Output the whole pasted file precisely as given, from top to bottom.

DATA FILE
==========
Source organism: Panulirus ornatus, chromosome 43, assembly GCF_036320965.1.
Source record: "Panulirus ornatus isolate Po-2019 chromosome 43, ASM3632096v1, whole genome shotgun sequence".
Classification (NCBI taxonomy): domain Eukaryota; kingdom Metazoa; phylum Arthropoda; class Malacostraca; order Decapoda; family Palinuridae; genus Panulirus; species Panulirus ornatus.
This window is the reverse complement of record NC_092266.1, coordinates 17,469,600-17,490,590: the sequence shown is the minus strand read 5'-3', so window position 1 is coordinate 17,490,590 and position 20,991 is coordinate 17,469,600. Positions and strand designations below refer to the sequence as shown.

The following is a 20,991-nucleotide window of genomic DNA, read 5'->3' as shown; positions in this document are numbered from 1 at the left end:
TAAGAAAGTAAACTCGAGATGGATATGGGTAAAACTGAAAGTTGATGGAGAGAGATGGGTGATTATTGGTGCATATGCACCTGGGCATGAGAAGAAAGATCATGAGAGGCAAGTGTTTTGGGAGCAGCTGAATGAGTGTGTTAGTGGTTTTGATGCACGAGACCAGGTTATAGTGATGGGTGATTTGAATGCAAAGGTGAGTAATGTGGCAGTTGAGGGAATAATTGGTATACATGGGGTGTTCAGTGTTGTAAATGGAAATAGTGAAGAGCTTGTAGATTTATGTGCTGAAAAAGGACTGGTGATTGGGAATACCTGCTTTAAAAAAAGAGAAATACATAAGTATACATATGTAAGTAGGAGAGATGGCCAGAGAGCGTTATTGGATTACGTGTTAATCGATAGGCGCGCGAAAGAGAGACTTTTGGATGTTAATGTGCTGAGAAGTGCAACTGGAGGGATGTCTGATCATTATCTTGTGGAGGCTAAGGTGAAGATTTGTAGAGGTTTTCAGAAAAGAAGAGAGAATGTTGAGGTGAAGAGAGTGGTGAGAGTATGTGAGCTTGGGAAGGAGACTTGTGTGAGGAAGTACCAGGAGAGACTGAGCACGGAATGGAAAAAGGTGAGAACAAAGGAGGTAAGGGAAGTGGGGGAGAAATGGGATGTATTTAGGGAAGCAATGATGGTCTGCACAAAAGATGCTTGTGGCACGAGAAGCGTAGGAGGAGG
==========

Source organism: Panulirus ornatus, chromosome 43, assembly GCF_036320965.1.
Source record: "Panulirus ornatus isolate Po-2019 chromosome 43, ASM3632096v1, whole genome shotgun sequence".
Classification (NCBI taxonomy): domain Eukaryota; kingdom Metazoa; phylum Arthropoda; class Malacostraca; order Decapoda; family Palinuridae; genus Panulirus; species Panulirus ornatus.
This window is the reverse complement of record NC_092266.1, coordinates 17,469,600-17,490,590: the sequence shown is the minus strand read 5'-3', so window position 1 is coordinate 17,490,590 and position 20,991 is coordinate 17,469,600. Positions and strand designations below refer to the sequence as shown.

The following is a 20,991-nucleotide window of genomic DNA, read 5'->3' as shown; positions in this document are numbered from 1 at the left end:
TAAGAAAGTAAACTCGAGATGGATATGGGTAAAACTGAAAGTTGATGGAGAGAGATGGGTGATTATTGGTGCATATGCACCTGGGCATGAGAAGAAAGATCATGAGAGGCAAGTGTTTTGGGAGCAGCTGAATGAGTGTGTTAGTGGTTTTGATGCACGAGACCAGGTTATAGTGATGGGTGATTTGAATGCAAAGGTGAGTAATGTGGCAGTTGAGGGAATAATTGGTATACATGGGGTGTTCAGTGTTGTAAATGGAAATAGTGAAGAGCTTGTAGATTTATGTGCTGAAAAAGGACTGGTGATTGGGAATACCTGCTTTAAAAAAAGAGAAATACATAAGTATACATATGTAAGTAGGAGAGATGGCCAGAGAGCGTTATTGGATTACGTGTTAATCGATAGGCGCGCGAAAGAGAGACTTTTGGATGTTAATGTGCTGAGAAGTGCAACTGGAGGGATGTCTGATCATTATCTTGTGGAGGCTAAGGTGAAGATTTGTAGAGGTTTTCAGAAAAGAAGAGAGAATGTTGAGGTGAAGAGAGTGGTGAGAGTATGTGAGCTTGGGAAGGAGACTTGTGTGAGGAAGTACCAGGAGAGACTGAGCACGGAATGGAAAAAGGTGAGAACAAAGGAGGTAAGGGAAGTGGGGGAGAAATGGGATGTATTTAGGGAAGCAATGATGGTCTGCACAAAAGATGCTTGTGGCACGAGAAGCGTAGGAGGAGG